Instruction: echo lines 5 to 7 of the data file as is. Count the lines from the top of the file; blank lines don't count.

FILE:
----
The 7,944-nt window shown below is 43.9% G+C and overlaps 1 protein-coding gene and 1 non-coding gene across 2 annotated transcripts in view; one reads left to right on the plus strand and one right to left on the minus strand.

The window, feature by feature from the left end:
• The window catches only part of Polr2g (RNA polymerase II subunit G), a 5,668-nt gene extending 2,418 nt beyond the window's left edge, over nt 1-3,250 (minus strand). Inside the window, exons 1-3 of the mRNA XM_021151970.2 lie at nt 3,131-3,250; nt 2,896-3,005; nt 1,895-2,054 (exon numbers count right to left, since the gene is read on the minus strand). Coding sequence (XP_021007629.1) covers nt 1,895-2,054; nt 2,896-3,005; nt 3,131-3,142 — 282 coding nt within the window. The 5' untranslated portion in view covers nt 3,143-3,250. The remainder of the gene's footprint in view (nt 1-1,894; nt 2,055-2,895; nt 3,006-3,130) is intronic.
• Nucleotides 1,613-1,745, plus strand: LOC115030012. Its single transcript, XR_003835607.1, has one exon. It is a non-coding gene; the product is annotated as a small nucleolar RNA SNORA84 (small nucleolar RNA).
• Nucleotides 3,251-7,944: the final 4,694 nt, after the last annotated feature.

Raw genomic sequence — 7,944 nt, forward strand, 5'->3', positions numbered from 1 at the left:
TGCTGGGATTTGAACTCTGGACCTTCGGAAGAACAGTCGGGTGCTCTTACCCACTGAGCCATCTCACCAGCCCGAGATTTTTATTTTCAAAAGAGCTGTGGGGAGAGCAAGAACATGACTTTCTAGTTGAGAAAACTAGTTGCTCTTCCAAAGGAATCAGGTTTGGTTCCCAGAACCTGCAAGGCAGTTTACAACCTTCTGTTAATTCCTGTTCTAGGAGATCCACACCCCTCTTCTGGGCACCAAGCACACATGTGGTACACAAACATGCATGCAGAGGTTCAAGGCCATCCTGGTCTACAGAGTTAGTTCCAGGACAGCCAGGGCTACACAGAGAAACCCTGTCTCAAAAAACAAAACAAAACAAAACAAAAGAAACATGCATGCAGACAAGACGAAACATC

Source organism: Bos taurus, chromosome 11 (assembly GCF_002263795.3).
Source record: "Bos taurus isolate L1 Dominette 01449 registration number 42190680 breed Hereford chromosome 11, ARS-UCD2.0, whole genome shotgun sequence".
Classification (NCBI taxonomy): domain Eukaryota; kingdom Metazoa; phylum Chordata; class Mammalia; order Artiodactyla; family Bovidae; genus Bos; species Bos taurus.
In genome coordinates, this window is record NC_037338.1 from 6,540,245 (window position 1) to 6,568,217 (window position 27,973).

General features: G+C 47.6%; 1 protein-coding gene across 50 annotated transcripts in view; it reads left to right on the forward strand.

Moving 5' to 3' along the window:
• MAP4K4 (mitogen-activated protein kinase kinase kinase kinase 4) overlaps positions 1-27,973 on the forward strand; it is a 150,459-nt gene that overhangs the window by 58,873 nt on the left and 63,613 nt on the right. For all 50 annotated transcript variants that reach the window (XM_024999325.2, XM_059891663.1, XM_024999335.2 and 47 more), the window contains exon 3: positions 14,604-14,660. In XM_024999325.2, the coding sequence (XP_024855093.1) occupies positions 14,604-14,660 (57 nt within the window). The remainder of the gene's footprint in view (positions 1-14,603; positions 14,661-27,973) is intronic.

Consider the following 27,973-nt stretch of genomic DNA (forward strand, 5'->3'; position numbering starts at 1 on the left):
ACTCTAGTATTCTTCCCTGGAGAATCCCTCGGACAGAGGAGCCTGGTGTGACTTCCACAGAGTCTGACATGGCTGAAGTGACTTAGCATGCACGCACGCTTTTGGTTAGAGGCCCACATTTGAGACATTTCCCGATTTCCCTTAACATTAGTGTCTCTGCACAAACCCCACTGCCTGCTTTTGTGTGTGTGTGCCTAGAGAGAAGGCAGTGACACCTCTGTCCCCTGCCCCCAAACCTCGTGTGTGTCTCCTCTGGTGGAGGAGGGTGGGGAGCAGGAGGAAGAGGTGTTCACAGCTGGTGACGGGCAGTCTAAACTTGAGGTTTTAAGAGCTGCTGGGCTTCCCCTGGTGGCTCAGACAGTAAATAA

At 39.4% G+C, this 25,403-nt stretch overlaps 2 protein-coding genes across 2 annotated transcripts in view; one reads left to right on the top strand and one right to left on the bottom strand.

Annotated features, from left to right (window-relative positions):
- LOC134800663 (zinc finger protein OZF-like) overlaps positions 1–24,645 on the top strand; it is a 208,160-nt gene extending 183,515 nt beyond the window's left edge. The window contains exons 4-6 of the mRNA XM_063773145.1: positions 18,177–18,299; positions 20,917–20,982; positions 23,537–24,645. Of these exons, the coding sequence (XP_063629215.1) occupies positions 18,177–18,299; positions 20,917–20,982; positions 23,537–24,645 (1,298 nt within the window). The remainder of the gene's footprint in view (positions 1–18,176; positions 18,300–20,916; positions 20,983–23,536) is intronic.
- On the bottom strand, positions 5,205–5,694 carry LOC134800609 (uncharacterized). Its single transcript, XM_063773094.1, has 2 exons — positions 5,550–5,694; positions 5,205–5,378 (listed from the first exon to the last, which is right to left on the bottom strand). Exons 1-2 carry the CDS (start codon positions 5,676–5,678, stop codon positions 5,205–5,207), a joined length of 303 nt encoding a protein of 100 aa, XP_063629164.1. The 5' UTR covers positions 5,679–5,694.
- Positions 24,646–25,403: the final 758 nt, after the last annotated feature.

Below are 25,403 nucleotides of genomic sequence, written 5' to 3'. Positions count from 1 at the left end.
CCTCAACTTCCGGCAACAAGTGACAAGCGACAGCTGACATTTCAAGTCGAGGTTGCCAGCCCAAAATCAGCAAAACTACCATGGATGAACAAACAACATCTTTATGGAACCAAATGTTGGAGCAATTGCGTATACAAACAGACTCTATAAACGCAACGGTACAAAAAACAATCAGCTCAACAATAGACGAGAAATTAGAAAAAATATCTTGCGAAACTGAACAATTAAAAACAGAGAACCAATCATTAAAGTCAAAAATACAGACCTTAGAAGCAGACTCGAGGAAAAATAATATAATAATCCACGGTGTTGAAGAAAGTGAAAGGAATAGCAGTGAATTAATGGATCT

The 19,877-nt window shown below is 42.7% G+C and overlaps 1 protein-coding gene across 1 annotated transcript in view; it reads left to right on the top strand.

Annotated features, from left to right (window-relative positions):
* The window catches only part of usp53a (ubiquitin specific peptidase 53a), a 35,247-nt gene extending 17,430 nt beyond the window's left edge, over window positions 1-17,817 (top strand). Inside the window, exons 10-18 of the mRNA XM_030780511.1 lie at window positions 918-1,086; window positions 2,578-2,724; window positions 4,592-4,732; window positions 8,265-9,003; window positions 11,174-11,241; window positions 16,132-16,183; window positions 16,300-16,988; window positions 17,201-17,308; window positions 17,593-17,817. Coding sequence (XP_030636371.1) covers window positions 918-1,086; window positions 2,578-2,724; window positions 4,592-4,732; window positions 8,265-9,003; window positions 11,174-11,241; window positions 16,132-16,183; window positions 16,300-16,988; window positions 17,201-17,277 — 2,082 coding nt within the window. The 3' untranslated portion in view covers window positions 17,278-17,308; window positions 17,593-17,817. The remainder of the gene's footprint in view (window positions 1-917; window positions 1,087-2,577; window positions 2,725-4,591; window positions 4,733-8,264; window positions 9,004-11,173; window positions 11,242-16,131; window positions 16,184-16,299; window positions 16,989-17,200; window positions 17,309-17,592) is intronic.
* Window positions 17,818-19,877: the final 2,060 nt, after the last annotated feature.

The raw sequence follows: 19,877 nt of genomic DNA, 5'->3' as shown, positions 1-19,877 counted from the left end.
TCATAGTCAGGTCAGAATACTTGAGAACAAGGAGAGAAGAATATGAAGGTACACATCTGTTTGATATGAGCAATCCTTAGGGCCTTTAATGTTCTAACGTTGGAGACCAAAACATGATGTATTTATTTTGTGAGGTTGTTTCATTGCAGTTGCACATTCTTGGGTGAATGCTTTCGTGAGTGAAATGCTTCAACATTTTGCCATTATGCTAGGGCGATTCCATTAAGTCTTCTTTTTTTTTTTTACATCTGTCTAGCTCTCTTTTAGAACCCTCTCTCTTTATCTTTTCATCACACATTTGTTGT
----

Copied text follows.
• Nucleotides 3,251-7,944: the final 4,694 nt, after the last annotated feature.

Raw genomic sequence — 7,944 nt, forward strand, 5'->3', positions numbered from 1 at the left:
TGCTGGGATTTGAACTCTGGACCTTCGGAAGAACAGTCGGGTGCTCTTACCCACTGAGCCATCTCACCAGCCCGAGATTTTTATTTTCAAAAGAGCTGTGGGGAGAGCAAGAACATGACTTTCTAGTTGAGAAAACTAGTTGCTCTTCCAAAGGAATCAGGTTTGGTTCCCAGAACCTGCAAGGCAGTTTACAACCTTCTGTTAATTCCTGTTCTAGGAGATCCACACCCCTCTTCTGGGCACCAAGCACACATGTGGTACACAAACATGCATGCAGAGGTTCAAGGCCATCCTGGTCTACAGAGTTAGTTCCAGGACAGCCAGGGCTACACAGAGAAACCCTGTCTCAAAAAACAAAACAAAACAAAACAAAAGAAACATGCATGCAGACAAGACGAAACATC